Passion is the key to great food. I don’t care whether you spent eight months in a diploma program or two years at the C.I.A., the best food comes from chefs who possess passion. I’ve worked alongside some highly trained individuals who will never do anything more than rehash the same repertoire throughout their entire careers. Why? Because they lack passion. A great chef is not built in school or the restaurant kitchen, he is made through decades of experiences.
This brings me to Chef Egidio Donagrandi of Paprika Restaurant in the East Village of New York City.
Egidio is a man that is driven by a passion for the cuisine of his birthplace, the Valtellina. The Valtellina is a valley in Northern Italy where the food is more influenced by Austria than Italia. It’s a mountainous region with a hearty cuisine to match. Egidio recalls his mother reducing large pots of pork stock to create aspic and the various dishes made from cabbage, potatoes, cheese and sage. In the Valtellina, you’d find schnitzel instead of veal with a side a spaetzle (egg noodle dumplings) in gravy. These are serious comfort foods, and they have forever left their mark on Egidio, who doesn’t try to reinvent, but instead aspires to deliver the food and the atmosphere of his native land, in a style that everyone can appreciate.
And it works, the food at Paprika has that same warming comfort and richness of flavor, yet without the weight and heft you’d expect.
One of Egidio’s favorite ingredients is buckwheat, an ancient grain that was made recently popular by the low-gluten craze in America. In Egidio’s case, he grew up with this grain, and it’s used throughout his cooking. From the menu, the Pizzoccheri Valtellinesi, a plate of buckwheat Tagiatelle, with Savoy cabbage, Casera cheese, potatoes and garlic, is a sumptuous dish that showcases the flavor and gritty mouth-feel of buckwheat pasta against the smooth, earthy Savoy cabbage and nutty sweetness of Casera cheese.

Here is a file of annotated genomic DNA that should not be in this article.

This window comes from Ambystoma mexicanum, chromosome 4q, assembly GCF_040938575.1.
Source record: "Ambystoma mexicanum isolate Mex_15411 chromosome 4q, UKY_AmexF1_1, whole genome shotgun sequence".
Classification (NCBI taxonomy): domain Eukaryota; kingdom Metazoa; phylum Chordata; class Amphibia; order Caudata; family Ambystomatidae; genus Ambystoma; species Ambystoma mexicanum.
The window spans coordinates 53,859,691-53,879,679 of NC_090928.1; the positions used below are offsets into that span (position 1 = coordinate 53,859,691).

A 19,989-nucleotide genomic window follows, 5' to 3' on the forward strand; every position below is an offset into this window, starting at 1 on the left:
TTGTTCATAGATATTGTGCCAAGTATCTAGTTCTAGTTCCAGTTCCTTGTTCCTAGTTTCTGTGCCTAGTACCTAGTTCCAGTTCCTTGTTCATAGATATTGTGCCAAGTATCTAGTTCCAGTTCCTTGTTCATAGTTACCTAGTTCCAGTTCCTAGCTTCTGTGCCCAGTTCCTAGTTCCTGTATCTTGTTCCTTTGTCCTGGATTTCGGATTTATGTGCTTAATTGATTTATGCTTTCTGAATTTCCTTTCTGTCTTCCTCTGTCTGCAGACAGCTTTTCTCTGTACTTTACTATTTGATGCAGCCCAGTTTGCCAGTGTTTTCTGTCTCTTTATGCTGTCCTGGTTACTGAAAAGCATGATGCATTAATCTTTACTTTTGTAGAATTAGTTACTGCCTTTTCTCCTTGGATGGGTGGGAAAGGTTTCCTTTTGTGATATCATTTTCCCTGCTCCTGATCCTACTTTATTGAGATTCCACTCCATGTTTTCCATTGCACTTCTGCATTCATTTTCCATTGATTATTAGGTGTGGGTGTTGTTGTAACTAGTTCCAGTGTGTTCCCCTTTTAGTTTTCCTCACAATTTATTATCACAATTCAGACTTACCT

It doesn’t stop there. While the menu at Paprika is a menagerie of Austo-Italian foods that will tempt your palate with simple yet enticing flavors, the setting in Paprika will lull your soul into a state of comfort. Egidio’s passion goes beyond the food on your table, it’s in everything they do at Paprika. As much as the food can be called fine dining, the atmosphere has been designed to set your mind at ease. This is the East Village after all, and Paprika is something of a hidden gem, where the locals can reap the benefits and feel right at home in an alpine cabin setting with warm lighting and dark woods. A well-thought-out selection of wines from the north to the south of Italy adds the finishing touches, and with a modest corkage fee of only $14, you can’t go wrong.
So the next time you’re in New York and looking for a place for dinner, skip the midtown or uptown scene. Try this neighborhood favorite in the East Village, and try a sample of Egidio’s passion in everything you experience there. You won’t be disappointed.
110 St. Mark's Place